by Dexter F. I. Joseph
“They kill us like we on our own aren’t living creatures! Like we have no right to live! Well, that time is long past! Tonight we shall show them our size!”
I stare, underwhelmed at how many rats are buying into this madness. Three hundred? Three-fifty? Both from my clan and two other clans just across the streets. Apparently, entitlement is a word that not just humans are afflicted by. Here we all are gathered listening to a hot-tempered, cheese-mouthed plotter such as Fredrick, spewing venomous hate against humans to whom nearly we all get our supplies from.
Maybe I should not blame because everyone has at some point a contrasting view of suffering. In their perception, if they stepped on your tail, if they screamed for a second on falling sights at you, if they poisoned their leftovers with odourless powder which would wreck your entrails till you see death kiss the redness of your lips, if they put cats at their doors to keep you out, then it didn’t matter that the house is theirs. They are oppressive. They are vile, they are hateful and should not be in the picture that even we can’t draw ourselves.
Maybe I shouldn’t blame Frederick in himself, his rancorous tone, the foul hoarseness in his chatter. He has known pain, more than once. Having lost a brother, and then a father to the hurl of a human’s boots, and the poison of their milk bread respectively, who is to say he hasn’t lost his mind too? All have lost a thing or two, breeding us for a moment as tonight. In his judgment, if they kill your own, if they trample you to your very demise, if they slid poison in their meals and pray your unquenchable gluttony lure you to have just a bite, then squeak to death, then they are oppressors.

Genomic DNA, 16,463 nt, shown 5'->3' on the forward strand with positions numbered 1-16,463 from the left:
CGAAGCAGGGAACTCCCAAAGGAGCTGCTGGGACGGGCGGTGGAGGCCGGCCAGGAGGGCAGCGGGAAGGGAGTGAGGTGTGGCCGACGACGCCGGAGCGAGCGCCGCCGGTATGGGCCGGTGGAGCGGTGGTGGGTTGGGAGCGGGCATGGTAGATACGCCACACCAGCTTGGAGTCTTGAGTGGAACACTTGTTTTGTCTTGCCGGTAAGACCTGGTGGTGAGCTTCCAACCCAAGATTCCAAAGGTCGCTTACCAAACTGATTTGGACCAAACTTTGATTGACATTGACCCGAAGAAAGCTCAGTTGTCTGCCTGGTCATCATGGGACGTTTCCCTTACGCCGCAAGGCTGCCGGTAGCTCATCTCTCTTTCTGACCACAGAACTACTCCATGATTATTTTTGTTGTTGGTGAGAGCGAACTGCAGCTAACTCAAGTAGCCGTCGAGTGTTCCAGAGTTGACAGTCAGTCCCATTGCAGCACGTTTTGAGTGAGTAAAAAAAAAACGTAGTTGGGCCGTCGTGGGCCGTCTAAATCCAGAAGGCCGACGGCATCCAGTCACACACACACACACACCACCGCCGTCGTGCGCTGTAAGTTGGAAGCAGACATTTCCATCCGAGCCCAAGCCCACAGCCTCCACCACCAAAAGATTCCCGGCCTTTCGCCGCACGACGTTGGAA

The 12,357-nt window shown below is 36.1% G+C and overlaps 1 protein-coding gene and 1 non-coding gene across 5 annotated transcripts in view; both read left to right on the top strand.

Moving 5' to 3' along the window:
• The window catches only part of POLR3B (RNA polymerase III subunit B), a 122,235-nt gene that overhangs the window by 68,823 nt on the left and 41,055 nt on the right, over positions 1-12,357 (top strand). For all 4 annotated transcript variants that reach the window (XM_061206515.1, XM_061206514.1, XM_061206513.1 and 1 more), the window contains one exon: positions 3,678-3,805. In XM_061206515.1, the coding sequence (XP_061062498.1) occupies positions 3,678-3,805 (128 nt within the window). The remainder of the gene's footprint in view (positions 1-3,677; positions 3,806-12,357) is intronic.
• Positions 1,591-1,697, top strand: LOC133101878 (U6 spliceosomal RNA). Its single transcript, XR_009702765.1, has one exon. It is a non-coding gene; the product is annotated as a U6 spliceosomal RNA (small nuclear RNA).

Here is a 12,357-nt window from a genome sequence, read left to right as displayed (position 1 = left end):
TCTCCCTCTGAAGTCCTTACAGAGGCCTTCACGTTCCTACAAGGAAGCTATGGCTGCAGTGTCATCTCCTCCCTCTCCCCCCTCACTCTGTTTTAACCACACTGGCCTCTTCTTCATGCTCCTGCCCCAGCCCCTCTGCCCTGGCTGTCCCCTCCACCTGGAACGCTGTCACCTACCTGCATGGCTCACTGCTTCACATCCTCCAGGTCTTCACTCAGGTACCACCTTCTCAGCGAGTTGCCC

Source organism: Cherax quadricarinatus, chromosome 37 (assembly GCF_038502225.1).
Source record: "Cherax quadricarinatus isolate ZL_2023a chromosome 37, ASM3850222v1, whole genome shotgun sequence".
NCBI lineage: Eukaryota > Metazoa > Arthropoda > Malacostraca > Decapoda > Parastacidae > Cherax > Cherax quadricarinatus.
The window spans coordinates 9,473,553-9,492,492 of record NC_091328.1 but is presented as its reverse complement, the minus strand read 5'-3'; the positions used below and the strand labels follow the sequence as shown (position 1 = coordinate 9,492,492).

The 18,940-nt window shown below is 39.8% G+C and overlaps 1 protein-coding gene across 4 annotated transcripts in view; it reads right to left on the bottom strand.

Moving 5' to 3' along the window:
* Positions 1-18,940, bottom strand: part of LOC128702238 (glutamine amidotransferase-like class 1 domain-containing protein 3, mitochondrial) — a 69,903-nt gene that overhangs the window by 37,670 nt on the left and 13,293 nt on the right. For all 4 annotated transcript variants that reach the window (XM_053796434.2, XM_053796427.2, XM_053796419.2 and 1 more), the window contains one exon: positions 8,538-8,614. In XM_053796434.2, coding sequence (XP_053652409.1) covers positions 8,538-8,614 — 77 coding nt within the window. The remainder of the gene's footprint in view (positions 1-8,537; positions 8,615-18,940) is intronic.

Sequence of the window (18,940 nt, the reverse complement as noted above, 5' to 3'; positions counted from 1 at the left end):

If they pick brooms and scatter the entire rooms just because they hear you satisfactorily mutter in error whilst eating at either a buttered bread or nuts, their shoe or their house documents, then it didn’t matter that they built the house and stuffed it with your very bane, food, they are the oppressors and needed to be emasculated. Who is to say he is wrong?
As I watch them, however, I can’t but moan at the benightedness which drives them all, even the wisest of us, Fredrick. How do you tell them there is no distinction between what humans are doing and what we plan to do? How do I tell them that entitlement only is earned for that which is duly yours? How do I make them understand that it’s maybe high time we found a better, decent and a more noble source of livelihood other than stealing that which isn’t ours? How do I tell them that we fear death every night because we are on properties not our own, atop cheese and bread not our earnings, and feeding off labour not our sweat? How do I tell them we’d be led into our funerals tonight? When will they ever listen?
“…Now they make their poisons odourless! They want to wipe us all out. Who fights for food they already rejected? Who fights to kill us for our children, out of Jealousy that we do it better than they ever will at breeding?” Frederick charges on, and the chatters of everyone screech at the exhilarating power in the collective unanimity.
I am irrelevant, and so is what I know. So instead, I watch Frederick give the final morale to everyone then charge all towards the big white-coloured mansion filled with a man, his wife, children and servants. And as a foolish generation of rats chirps in hundreds, through the gutters, towards the building painted white, I feel nothing but pity. Even as I am forced to run with the others in such a frenzy, even as we raid the house and have everyone scream, cry and scamper for safety, I can’t help but feel conflicted with one possible future at the end of this skirmish.